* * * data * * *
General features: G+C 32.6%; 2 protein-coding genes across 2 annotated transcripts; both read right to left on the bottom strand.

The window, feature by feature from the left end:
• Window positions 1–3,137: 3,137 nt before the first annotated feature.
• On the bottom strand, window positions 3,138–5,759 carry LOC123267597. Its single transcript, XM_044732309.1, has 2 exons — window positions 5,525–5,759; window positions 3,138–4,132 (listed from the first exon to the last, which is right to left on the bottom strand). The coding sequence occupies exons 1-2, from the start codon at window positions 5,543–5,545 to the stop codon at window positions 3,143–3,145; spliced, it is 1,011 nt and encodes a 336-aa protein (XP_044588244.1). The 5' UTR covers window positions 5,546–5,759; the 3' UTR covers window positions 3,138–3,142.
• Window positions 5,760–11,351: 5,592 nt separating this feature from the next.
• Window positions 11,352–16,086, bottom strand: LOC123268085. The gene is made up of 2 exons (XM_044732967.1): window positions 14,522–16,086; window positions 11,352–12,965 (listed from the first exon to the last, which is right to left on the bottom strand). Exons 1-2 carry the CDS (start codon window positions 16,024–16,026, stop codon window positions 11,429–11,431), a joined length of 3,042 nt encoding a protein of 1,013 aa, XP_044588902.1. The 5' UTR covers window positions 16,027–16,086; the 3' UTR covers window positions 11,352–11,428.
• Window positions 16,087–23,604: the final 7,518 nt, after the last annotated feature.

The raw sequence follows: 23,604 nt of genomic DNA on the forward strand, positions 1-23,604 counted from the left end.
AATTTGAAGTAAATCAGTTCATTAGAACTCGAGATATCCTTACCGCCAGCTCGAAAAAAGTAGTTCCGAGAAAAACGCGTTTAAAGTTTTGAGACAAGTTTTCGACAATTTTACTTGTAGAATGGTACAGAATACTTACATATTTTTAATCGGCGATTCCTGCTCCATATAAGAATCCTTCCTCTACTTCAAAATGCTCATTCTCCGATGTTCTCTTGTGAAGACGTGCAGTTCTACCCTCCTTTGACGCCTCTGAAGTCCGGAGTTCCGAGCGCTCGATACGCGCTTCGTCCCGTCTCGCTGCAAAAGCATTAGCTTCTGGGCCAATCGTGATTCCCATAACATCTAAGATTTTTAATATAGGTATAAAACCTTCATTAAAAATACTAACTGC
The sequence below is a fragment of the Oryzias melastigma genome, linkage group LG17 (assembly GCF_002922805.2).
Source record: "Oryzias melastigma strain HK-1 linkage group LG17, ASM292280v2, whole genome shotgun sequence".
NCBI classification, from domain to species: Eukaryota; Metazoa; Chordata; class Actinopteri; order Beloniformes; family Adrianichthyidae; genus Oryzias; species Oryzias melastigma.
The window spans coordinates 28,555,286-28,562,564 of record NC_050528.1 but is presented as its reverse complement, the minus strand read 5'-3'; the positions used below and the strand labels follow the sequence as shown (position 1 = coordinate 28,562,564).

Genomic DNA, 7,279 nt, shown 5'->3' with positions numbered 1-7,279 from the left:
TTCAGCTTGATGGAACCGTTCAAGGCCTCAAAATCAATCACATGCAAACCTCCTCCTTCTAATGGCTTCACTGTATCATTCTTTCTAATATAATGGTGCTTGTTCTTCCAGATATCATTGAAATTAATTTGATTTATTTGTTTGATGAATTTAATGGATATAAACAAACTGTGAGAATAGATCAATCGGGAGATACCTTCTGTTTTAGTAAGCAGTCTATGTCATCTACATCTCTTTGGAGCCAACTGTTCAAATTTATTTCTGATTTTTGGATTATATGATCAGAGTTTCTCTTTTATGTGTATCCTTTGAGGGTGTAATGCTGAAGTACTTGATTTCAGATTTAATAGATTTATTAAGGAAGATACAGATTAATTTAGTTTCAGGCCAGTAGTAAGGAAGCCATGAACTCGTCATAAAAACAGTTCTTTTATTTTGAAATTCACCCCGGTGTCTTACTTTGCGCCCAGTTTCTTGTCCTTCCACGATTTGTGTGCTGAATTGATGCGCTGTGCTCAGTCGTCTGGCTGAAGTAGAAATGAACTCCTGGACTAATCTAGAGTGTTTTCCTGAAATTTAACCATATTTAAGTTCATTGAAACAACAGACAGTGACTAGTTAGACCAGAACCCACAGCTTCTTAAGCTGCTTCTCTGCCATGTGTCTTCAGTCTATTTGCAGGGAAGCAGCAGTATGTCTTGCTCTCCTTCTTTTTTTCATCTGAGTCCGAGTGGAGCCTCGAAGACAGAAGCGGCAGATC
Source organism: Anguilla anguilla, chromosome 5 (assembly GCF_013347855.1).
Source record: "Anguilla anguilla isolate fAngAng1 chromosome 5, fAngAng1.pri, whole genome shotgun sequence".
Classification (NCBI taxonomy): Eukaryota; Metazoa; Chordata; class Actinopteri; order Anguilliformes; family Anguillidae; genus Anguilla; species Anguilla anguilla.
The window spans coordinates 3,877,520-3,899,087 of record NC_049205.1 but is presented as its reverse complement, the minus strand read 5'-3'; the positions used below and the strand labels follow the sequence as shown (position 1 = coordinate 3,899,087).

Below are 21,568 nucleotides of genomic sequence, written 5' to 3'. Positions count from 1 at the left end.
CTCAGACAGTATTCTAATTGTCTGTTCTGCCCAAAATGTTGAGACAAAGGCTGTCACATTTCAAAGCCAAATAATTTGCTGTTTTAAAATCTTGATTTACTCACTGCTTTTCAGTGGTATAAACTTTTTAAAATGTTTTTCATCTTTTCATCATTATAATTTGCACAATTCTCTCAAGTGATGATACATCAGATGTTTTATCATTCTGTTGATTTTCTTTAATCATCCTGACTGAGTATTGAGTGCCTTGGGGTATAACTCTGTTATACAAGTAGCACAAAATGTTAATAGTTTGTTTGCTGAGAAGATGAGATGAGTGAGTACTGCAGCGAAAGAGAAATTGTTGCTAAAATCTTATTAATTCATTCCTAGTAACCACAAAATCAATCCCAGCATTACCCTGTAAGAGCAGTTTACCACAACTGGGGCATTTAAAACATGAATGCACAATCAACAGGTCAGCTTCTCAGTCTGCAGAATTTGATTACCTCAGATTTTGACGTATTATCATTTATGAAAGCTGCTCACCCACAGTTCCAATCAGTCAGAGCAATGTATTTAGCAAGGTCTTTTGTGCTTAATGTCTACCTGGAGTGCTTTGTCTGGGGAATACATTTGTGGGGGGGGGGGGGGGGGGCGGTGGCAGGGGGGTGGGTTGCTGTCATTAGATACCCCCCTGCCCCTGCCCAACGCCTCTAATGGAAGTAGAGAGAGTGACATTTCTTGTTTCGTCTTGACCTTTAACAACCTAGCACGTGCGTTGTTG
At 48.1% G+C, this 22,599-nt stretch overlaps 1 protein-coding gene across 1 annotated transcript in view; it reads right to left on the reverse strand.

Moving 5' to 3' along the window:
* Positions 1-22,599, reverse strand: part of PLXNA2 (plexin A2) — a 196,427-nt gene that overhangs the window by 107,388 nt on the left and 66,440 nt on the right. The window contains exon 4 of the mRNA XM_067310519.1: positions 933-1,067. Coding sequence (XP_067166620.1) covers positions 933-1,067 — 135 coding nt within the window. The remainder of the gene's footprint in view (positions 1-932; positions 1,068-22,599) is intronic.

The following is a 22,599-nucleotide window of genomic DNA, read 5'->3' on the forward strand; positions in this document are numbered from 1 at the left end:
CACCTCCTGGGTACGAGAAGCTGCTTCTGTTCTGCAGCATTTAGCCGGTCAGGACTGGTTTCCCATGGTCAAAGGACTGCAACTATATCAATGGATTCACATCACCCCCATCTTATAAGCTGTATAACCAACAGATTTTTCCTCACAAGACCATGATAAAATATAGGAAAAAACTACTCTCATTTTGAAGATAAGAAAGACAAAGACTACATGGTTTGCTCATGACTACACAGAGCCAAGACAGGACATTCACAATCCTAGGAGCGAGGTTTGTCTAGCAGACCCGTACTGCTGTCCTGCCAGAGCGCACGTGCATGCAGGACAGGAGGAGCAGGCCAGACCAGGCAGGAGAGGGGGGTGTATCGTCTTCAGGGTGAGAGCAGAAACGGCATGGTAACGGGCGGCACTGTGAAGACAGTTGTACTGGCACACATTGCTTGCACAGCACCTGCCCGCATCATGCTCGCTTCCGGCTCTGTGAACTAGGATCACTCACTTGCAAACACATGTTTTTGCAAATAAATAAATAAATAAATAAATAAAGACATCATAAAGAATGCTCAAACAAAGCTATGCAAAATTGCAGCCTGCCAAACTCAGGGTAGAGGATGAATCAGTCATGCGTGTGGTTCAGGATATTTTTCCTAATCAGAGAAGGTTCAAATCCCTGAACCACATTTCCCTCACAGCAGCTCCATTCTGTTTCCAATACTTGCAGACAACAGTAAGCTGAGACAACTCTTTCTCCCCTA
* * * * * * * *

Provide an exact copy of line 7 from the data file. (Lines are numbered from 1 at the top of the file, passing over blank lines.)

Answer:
• Window positions 16,087–23,604: the final 7,518 nt, after the last annotated feature.